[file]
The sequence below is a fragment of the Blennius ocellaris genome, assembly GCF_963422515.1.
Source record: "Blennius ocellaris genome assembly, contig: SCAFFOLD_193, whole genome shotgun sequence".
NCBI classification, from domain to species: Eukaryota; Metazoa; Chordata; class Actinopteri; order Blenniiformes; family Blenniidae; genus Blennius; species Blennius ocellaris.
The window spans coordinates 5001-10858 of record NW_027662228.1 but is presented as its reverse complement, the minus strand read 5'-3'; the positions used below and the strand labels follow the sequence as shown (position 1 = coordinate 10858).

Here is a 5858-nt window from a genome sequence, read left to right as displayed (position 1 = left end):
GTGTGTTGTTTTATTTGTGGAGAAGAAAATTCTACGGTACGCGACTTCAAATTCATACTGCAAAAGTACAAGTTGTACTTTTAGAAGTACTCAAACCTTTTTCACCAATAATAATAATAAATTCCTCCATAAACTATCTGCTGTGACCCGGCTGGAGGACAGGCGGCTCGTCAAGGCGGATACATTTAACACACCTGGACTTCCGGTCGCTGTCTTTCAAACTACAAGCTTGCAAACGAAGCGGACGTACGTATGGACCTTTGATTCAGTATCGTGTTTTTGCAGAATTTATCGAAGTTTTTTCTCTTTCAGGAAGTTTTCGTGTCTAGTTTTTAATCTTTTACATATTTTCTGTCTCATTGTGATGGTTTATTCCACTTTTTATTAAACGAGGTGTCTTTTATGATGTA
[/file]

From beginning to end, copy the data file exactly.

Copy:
The sequence below is a fragment of the Blennius ocellaris genome, assembly GCF_963422515.1.
Source record: "Blennius ocellaris genome assembly, contig: SCAFFOLD_193, whole genome shotgun sequence".
NCBI classification, from domain to species: Eukaryota; Metazoa; Chordata; class Actinopteri; order Blenniiformes; family Blenniidae; genus Blennius; species Blennius ocellaris.
The window spans coordinates 5001-10858 of record NW_027662228.1 but is presented as its reverse complement, the minus strand read 5'-3'; the positions used below and the strand labels follow the sequence as shown (position 1 = coordinate 10858).

Here is a 5858-nt window from a genome sequence, read left to right as displayed (position 1 = left end):
GTGTGTTGTTTTATTTGTGGAGAAGAAAATTCTACGGTACGCGACTTCAAATTCATACTGCAAAAGTACAAGTTGTACTTTTAGAAGTACTCAAACCTTTTTCACCAATAATAATAATAAATTCCTCCATAAACTATCTGCTGTGACCCGGCTGGAGGACAGGCGGCTCGTCAAGGCGGATACATTTAACACACCTGGACTTCCGGTCGCTGTCTTTCAAACTACAAGCTTGCAAACGAAGCGGACGTACGTATGGACCTTTGATTCAGTATCGTGTTTTTGCAGAATTTATCGAAGTTTTTTCTCTTTCAGGAAGTTTTCGTGTCTAGTTTTTAATCTTTTACATATTTTCTGTCTCATTGTGATGGTTTATTCCACTTTTTATTAAACGAGGTGTCTTTTATGATGTA